Supporters of the bill pointed to private sector organisations that have saved large amounts of money from telework, such as IBM who report saving $56 million annually from telework.

However, Republican critics of the Act note that the final version of the Bill that was passed lost the requirement for agencies to demonstrate that their programmes do actually save money.

The government does expect to reap benefits in terms of business continuity, improved productivity and performance, reduced energy use, improved retention and reduced travel.  How much will depend on the level of uptake, and we can expect in the future detailed annual calculations of the impacts.

Will it work?

There have been pushes for teleworking in the US government before, but official reports and individual complaints have shown both a lack of uptake and in some cases management obstruction.  This time, though it looks like there should be a stronger institutional effort.

However, implementing change in any large organisation can be a slow process, not least in government. Some critics have pointed out that the measures risk increasing bureaucracy through the specified reporting and accountability processes.

As with all such measures, it depends how they do it.  The change has to be genuine, and probably the biggest challenge will be overcoming the traditional culture of government and traditional mindsets, habits and assumptions about where, when and how work should be done.

Despite the good intentions, there are grounds for concern about the approach specified in the Act.

Firstly, while saying that all employees in principle could be eligible, the exceptions and a lack of clarity about who decides could leave the decision in the hands of line managers who just want to stick to the old ways.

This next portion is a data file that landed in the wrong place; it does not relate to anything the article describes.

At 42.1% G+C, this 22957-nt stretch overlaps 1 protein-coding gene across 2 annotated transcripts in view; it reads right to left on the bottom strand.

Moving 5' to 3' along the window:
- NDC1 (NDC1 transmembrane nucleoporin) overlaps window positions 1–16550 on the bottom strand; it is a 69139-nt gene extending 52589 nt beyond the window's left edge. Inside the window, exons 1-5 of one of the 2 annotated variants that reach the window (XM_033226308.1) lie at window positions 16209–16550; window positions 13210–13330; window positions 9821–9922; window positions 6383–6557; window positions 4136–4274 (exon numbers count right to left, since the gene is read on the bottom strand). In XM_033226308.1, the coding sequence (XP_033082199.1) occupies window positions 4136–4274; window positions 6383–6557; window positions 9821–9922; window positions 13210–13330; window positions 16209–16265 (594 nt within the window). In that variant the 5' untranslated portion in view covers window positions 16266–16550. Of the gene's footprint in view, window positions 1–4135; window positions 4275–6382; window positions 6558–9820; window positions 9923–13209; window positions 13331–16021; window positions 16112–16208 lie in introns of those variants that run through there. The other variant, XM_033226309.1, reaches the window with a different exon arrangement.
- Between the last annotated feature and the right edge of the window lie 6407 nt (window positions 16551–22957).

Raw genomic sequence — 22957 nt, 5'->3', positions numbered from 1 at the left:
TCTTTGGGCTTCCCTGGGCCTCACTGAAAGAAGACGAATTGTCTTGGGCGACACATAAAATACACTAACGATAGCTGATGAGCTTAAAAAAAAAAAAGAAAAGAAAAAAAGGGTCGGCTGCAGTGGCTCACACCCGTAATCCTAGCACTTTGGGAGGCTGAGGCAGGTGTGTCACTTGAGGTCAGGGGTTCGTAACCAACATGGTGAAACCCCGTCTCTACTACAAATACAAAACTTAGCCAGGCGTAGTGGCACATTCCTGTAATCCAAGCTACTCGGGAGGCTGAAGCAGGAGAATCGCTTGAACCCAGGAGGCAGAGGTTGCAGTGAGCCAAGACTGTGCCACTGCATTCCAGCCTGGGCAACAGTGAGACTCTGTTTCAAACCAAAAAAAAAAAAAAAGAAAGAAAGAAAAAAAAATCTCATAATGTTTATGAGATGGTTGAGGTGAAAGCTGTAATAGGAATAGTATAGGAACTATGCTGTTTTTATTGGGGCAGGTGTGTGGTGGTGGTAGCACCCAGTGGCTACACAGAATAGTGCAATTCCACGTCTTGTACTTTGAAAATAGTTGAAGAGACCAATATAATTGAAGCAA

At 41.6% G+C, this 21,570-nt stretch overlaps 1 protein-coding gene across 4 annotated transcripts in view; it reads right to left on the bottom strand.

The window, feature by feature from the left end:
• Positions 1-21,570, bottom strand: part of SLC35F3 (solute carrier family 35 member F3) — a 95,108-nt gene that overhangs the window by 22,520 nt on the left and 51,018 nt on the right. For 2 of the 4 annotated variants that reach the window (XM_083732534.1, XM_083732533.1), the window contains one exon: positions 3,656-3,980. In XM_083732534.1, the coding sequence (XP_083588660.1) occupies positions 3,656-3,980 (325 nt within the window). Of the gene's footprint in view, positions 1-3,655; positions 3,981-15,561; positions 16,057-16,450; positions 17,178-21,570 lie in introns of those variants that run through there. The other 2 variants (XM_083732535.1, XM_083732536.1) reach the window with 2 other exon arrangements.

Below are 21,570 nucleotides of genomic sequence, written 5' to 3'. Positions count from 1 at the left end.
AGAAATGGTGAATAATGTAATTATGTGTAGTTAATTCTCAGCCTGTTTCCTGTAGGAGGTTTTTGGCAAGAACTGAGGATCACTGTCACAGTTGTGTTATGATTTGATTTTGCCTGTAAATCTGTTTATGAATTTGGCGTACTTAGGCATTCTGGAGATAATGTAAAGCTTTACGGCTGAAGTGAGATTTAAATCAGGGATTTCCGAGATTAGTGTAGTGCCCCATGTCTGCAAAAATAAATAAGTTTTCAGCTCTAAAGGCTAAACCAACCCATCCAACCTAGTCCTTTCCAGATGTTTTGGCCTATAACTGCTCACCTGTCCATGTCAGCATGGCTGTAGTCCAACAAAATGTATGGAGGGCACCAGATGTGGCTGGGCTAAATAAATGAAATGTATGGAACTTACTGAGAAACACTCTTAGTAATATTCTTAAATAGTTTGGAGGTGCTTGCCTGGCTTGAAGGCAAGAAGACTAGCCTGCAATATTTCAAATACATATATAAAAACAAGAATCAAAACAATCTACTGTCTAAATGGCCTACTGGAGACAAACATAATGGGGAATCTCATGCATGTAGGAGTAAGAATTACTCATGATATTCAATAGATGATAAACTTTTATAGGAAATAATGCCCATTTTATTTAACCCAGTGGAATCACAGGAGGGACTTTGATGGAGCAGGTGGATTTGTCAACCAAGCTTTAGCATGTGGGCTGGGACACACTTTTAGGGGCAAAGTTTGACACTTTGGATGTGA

Exceptions to teleworking are people whose official duties require them on a daily basis to handle classified materials directly, or who undertake on-site activity that cannot be handled remotely or at an alternative work site.  While this is intended to apply to specific roles, e.g. forest rangers, teachers, spies, potential Wikileakers, etc, these could be easily interpreted to cover a wider range of roles.  And effective planning for remote work involves also looking at how tasks can be unpacked and repackaged in different bundles in order to cut down on unnecessary travel and office space.

Secondly, there is no clear approach to workspace apparent.  We all know that governments need to make huge savings and property is part of that.  And telework will have significant spatial impacts.  So what do you do hack at the office?  The office needs to be transformed into flexible work environments that are built for collaboration and the kinds of specialist work that require an office location - not ranks of desks and acres of storage.

Thirdly, the approach to performance implies that the office is still the normal and default place to work.  So telework is still presented as a kind of revocable privilege, rather than a natural place to work.